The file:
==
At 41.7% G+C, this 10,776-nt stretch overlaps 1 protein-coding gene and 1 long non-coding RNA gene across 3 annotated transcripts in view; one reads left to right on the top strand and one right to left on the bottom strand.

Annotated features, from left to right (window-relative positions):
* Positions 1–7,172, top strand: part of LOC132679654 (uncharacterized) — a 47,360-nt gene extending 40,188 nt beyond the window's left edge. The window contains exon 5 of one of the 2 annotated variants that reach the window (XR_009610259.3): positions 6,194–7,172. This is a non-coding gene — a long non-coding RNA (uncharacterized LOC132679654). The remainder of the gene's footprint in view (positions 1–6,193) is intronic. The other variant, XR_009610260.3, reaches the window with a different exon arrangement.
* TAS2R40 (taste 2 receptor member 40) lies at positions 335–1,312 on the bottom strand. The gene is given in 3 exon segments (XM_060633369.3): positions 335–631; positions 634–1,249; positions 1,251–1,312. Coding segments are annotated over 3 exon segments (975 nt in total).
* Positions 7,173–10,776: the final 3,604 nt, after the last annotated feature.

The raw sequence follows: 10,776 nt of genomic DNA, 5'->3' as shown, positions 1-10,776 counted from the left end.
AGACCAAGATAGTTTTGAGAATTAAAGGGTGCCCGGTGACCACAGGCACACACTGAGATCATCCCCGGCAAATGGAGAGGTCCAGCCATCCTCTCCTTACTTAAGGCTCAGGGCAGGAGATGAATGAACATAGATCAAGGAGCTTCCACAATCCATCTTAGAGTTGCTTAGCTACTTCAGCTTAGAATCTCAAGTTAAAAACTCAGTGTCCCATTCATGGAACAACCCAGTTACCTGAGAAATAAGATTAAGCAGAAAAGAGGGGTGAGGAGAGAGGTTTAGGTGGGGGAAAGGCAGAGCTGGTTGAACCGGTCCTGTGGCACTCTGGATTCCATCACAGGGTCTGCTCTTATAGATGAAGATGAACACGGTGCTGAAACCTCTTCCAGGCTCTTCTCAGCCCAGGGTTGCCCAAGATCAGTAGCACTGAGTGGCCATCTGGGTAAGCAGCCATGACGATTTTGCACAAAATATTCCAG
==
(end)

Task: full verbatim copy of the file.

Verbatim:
At 41.7% G+C, this 10,776-nt stretch overlaps 1 protein-coding gene and 1 long non-coding RNA gene across 3 annotated transcripts in view; one reads left to right on the top strand and one right to left on the bottom strand.

Annotated features, from left to right (window-relative positions):
* Positions 1–7,172, top strand: part of LOC132679654 (uncharacterized) — a 47,360-nt gene extending 40,188 nt beyond the window's left edge. The window contains exon 5 of one of the 2 annotated variants that reach the window (XR_009610259.3): positions 6,194–7,172. This is a non-coding gene — a long non-coding RNA (uncharacterized LOC132679654). The remainder of the gene's footprint in view (positions 1–6,193) is intronic. The other variant, XR_009610260.3, reaches the window with a different exon arrangement.
* TAS2R40 (taste 2 receptor member 40) lies at positions 335–1,312 on the bottom strand. The gene is given in 3 exon segments (XM_060633369.3): positions 335–631; positions 634–1,249; positions 1,251–1,312. Coding segments are annotated over 3 exon segments (975 nt in total).
* Positions 7,173–10,776: the final 3,604 nt, after the last annotated feature.

The raw sequence follows: 10,776 nt of genomic DNA, 5'->3' as shown, positions 1-10,776 counted from the left end.
AGACCAAGATAGTTTTGAGAATTAAAGGGTGCCCGGTGACCACAGGCACACACTGAGATCATCCCCGGCAAATGGAGAGGTCCAGCCATCCTCTCCTTACTTAAGGCTCAGGGCAGGAGATGAATGAACATAGATCAAGGAGCTTCCACAATCCATCTTAGAGTTGCTTAGCTACTTCAGCTTAGAATCTCAAGTTAAAAACTCAGTGTCCCATTCATGGAACAACCCAGTTACCTGAGAAATAAGATTAAGCAGAAAAGAGGGGTGAGGAGAGAGGTTTAGGTGGGGGAAAGGCAGAGCTGGTTGAACCGGTCCTGTGGCACTCTGGATTCCATCACAGGGTCTGCTCTTATAGATGAAGATGAACACGGTGCTGAAACCTCTTCCAGGCTCTTCTCAGCCCAGGGTTGCCCAAGATCAGTAGCACTGAGTGGCCATCTGGGTAAGCAGCCATGACGATTTTGCACAAAATATTCCAG